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Tech Tip Tuesday: Enable and configure versioning for a SharePoint list or library

posted Jun 20, 2016, 10:24 AM by Whitney Greenwell   [ updated Jun 20, 2016, 10:28 AM ]

Enable and configure versioning for a SharePoint list or library


About Versioning 
When versioning is enabled in site lists, you can track and manage information as it evolves. You can look at earlier versions and recover them, if necessary. That is very handy, for example, when people realize that earlier versions of an item might be more accurate than later ones. Some organizations retain multiple versions of items in their lists for legal reasons or audit purposes.

When you enable and configure versioning, you can retain versions each time an item it is edited. You need to decide how many versions you allow, and whether you want all site users to see all draft versions, or only be visible only to the originator and specific people in your organization. By default, versioning is turned off. To turn it on and implement your versioning decisions, you must either have Full Control or Design permissions. 


Enable and Configure Versioning
1. In a list or library, in the list or library tab, select Settings 



2. Select Versioning Settings 




Versioning Options
  • Content Approval: Use this section to decide whether or not to require content approval for items submitted to the list. 
  • Item (or Document) Version History: Use this section to select the various versioning options that are available to you. The following table lists each option and the impact of choosing it. NOTE: The Versioning Settings dialog box options differs slightly depending on whether you are working with lists or libraries. The table below reflects options available for both lists and library versioning settings. 
  • Draft Item Security section: Use this section to determine who should see drafts of items that are not yet approved. IMPORTANT: The set of options in this section are only available when the Content Approval section is set to Yes. You can allow any user who has Read permissions to the list to view the drafts, or you can restrict the view to only those users who can edit items or to only the author of the item and the people who can approve items.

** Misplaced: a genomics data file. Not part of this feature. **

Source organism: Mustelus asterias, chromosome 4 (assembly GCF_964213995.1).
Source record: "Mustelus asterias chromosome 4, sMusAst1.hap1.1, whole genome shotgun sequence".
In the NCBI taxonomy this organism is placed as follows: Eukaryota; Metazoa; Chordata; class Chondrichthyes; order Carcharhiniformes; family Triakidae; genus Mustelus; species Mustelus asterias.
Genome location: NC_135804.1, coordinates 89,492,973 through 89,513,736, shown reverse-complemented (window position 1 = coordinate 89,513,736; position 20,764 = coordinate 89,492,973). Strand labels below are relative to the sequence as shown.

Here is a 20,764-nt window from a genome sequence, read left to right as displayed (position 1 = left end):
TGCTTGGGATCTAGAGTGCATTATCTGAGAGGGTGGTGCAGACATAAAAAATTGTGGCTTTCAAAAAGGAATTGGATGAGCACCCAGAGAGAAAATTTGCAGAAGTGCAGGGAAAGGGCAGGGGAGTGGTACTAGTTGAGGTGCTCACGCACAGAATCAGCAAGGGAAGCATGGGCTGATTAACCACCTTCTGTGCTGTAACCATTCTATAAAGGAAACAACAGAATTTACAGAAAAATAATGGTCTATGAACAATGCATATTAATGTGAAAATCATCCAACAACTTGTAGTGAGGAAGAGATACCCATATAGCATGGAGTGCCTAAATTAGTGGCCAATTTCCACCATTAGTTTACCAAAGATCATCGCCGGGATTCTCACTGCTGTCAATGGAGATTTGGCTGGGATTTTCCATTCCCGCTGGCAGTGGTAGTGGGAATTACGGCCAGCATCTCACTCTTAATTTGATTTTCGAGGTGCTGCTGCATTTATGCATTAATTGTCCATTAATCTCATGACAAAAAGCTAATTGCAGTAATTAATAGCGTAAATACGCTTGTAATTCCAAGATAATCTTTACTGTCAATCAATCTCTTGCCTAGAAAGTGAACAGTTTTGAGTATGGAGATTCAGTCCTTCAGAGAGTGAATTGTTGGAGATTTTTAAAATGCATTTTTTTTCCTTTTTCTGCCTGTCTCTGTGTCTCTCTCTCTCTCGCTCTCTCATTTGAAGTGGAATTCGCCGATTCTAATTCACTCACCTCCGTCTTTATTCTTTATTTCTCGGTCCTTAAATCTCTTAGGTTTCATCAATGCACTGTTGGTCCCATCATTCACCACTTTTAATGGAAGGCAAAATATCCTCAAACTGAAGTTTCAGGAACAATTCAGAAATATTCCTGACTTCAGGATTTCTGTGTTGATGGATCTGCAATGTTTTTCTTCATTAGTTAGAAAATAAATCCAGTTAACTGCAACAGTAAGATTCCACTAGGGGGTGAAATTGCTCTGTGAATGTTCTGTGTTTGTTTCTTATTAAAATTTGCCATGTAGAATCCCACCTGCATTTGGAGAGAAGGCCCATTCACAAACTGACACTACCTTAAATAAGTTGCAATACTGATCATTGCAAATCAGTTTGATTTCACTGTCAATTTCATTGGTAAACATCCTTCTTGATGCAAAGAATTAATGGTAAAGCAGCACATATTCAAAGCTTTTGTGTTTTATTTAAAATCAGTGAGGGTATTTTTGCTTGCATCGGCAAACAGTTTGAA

• Require Check Out (for library versioning only): Select this option if you want to protect documents in this library from being modified by multiple users at the same time. Users will have to check out documents before editing them, and then check them back in when done.

Tech Tip Tuesday: Schedule a Skype for Business Meeting with Outlook

posted Jun 13, 2016, 11:50 AM by Whitney Greenwell   [ updated Jun 13, 2016, 11:53 AM ]



Schedule a Skype for Business Meeting with Outlook
Follow these instructions for setting up a meeting through Skype for Business by using the Outlook desktop server or the webmail app.




Set up an online meeting using Outlook server

1. Open Outlook, and go to your calendar.

2. On the Home tab ribbon, click New Skype Meeting.

3. Set up the meeting as you typically would, fill out the invitee section, subject, and the start and end time. If you’ll have in-person attendees, you can use Add Room to schedule a location. For a time that will work for everyone use the Scheduling Assistant.

4. In the meeting area, you can type an agenda or other information about the meeting. Be careful not to change any of the online meeting information.

5. Click Send.


Set up an online meeting using Outlook Web App

1. Login to the Outlook Web App
 
2. Click Calendar to open the Calendar app.

3. Click the plus sign or New just below the app launcher, and fill in the meeting information as usual.

4. In the middle of the meeting window, above the message area, click Online meeting.

5. Set up the meeting as you typically would, fill out the invitee section, subject, and the start and end time. If you’ll have in-person attendees, you can use Add Room to schedule a location. For a time that will work for everyone use the Scheduling Assistant.

6. In the meeting area, you can type an agenda or other information about the meeting. Be careful not to change any of the online meeting information.

7. At the top of the meeting window, click Send.


Tech Tip Tuesday: Outlook Permission Levels

posted Jun 7, 2016, 7:57 AM by Whitney Greenwell   [ updated Jun 7, 2016, 7:59 AM ]


Outlook Permission Levels

Outlook has many different permission levels for sharing parts of your account, such as your tasks or calendar. These levels are the same throughout all parts of Outlook.




Full

Full permission means the user can Read, Edit, and Delete a file or folder. The following three Permission Levels allow the granted person to delete files in the folder you give them access to. Use with caution.

  • Owner - This grants FULL permission to the selected folder. Typically a bad idea.